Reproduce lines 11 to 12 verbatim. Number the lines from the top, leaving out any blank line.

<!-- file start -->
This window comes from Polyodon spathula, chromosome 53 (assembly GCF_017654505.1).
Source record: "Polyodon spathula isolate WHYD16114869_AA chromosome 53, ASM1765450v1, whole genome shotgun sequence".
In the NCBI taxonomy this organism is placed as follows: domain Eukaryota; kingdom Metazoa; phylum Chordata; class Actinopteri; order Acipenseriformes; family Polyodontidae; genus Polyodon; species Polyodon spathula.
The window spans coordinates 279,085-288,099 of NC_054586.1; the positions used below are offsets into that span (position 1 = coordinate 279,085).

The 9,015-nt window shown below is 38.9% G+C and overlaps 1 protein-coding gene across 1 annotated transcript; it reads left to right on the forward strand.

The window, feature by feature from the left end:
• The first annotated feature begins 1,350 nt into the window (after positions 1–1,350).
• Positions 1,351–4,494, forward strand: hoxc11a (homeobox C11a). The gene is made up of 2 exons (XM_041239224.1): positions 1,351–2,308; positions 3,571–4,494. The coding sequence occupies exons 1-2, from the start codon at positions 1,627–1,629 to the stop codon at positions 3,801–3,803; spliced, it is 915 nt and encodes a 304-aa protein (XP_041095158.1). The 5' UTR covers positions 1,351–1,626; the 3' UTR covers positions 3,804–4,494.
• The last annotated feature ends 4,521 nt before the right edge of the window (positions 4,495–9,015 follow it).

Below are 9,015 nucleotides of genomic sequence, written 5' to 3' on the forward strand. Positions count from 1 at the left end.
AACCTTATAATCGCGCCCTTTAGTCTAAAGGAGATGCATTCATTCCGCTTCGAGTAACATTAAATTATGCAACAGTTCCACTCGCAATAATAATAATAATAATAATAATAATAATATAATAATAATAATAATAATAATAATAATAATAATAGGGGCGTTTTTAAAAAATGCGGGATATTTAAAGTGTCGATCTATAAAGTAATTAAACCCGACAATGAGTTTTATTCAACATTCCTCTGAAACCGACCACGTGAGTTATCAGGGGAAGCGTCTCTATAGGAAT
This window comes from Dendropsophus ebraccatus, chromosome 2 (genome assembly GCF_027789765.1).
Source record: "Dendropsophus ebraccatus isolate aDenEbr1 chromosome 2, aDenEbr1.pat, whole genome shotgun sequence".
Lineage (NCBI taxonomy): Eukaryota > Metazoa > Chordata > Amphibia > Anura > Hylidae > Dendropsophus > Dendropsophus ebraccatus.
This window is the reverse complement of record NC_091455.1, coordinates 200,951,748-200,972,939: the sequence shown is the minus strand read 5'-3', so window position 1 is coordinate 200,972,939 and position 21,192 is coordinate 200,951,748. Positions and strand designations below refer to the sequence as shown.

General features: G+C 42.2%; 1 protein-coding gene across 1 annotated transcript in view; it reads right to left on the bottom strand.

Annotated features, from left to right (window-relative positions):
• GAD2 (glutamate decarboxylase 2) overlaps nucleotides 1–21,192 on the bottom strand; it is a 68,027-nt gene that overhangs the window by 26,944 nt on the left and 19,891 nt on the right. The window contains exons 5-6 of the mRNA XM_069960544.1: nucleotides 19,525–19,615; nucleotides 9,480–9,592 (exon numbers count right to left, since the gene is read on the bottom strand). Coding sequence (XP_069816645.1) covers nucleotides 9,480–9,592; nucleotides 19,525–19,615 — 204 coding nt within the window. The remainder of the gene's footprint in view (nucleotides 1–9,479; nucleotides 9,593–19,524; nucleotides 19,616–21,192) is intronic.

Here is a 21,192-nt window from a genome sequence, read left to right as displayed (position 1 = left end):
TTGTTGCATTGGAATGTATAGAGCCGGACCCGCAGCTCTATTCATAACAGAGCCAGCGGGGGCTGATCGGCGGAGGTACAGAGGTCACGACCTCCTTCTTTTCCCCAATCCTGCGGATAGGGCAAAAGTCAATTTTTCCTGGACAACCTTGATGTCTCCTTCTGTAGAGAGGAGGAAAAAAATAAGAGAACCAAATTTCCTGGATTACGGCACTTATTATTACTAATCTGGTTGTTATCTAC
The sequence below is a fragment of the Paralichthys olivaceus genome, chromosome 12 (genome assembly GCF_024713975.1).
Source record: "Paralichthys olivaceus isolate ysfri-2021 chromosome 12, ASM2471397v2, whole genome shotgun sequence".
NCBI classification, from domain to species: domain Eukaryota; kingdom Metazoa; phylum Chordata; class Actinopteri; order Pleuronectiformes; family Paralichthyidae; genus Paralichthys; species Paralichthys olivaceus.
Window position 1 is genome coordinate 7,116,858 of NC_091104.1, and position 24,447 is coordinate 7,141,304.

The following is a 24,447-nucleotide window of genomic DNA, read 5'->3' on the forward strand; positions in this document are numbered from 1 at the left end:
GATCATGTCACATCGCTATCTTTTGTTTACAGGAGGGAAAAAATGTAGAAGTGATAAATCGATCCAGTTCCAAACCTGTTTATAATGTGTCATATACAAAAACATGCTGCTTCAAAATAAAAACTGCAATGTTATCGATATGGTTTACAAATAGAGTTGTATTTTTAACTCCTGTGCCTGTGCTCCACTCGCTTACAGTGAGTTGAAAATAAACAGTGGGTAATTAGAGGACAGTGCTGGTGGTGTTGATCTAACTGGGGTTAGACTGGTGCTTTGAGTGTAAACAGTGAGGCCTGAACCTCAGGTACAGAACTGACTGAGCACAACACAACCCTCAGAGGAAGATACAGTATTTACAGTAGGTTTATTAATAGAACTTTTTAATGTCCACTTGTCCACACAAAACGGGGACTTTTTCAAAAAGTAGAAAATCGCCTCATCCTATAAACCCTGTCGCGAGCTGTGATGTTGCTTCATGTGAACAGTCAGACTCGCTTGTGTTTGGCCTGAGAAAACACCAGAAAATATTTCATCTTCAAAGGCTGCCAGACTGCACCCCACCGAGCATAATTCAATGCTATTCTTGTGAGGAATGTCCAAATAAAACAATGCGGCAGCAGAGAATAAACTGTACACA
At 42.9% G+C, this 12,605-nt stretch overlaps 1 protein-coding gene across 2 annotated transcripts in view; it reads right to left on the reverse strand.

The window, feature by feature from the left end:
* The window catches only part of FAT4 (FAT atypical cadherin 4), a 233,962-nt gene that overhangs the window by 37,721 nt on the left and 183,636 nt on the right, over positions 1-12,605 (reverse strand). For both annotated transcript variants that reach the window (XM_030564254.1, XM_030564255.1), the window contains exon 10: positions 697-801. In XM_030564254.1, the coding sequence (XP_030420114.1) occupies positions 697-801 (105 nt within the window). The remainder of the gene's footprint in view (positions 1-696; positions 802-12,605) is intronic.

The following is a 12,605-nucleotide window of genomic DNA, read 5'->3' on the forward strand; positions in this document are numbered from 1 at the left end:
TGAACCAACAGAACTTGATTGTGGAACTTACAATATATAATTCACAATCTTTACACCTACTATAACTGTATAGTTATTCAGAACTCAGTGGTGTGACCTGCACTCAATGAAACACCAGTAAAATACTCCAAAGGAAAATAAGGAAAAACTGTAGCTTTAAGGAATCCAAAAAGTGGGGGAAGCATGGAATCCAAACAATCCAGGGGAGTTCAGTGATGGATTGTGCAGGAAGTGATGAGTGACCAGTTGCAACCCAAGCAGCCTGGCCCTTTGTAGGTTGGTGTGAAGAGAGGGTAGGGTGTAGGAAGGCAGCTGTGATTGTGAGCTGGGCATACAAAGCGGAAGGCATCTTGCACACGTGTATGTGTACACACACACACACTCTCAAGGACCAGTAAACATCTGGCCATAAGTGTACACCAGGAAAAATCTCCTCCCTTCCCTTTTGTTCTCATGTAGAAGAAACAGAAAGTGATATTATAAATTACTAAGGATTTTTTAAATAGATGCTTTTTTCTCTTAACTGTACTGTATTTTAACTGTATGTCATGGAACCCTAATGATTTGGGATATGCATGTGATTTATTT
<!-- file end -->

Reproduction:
AACCTTATAATCGCGCCCTTTAGTCTAAAGGAGATGCATTCATTCCGCTTCGAGTAACATTAAATTATGCAACAGTTCCACTCGCAATAATAATAATAATAATAATAATAATAATATAATAATAATAATAATAATAATAATAATAATAATAGGGGCGTTTTTAAAAAATGCGGGATATTTAAAGTGTCGATCTATAAAGTAATTAAACCCGACAATGAGTTTTATTCAACATTCCTCTGAAACCGACCACGTGAGTTATCAGGGGAAGCGTCTCTATAGGAAT
This window comes from Dendropsophus ebraccatus, chromosome 2 (genome assembly GCF_027789765.1).